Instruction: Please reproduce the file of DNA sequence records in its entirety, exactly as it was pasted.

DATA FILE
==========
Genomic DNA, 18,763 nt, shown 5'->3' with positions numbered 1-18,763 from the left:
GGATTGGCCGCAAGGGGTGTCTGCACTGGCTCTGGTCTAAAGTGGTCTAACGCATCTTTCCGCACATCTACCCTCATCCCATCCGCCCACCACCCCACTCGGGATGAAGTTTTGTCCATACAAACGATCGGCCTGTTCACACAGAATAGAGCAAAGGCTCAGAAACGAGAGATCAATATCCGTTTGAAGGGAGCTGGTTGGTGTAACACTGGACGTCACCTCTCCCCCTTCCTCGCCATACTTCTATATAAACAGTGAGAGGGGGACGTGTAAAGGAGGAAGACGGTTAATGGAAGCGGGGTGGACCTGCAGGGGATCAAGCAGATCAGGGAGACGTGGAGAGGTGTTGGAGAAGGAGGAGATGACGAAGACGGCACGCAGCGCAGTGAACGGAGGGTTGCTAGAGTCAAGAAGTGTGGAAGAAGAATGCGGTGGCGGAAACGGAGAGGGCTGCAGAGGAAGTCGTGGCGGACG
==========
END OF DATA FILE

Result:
Genomic DNA, 18,763 nt, shown 5'->3' with positions numbered 1-18,763 from the left:
GGATTGGCCGCAAGGGGTGTCTGCACTGGCTCTGGTCTAAAGTGGTCTAACGCATCTTTCCGCACATCTACCCTCATCCCATCCGCCCACCACCCCACTCGGGATGAAGTTTTGTCCATACAAACGATCGGCCTGTTCACACAGAATAGAGCAAAGGCTCAGAAACGAGAGATCAATATCCGTTTGAAGGGAGCTGGTTGGTGTAACACTGGACGTCACCTCTCCCCCTTCCTCGCCATACTTCTATATAAACAGTGAGAGGGGGACGTGTAAAGGAGGAAGACGGTTAATGGAAGCGGGGTGGACCTGCAGGGGATCAAGCAGATCAGGGAGACGTGGAGAGGTGTTGGAGAAGGAGGAGATGACGAAGACGGCACGCAGCGCAGTGAACGGAGGGTTGCTAGAGTCAAGAAGTGTGGAAGAAGAATGCGGTGGCGGAAACGGAGAGGGCTGCAGAGGAAGTCGTGGCGGACG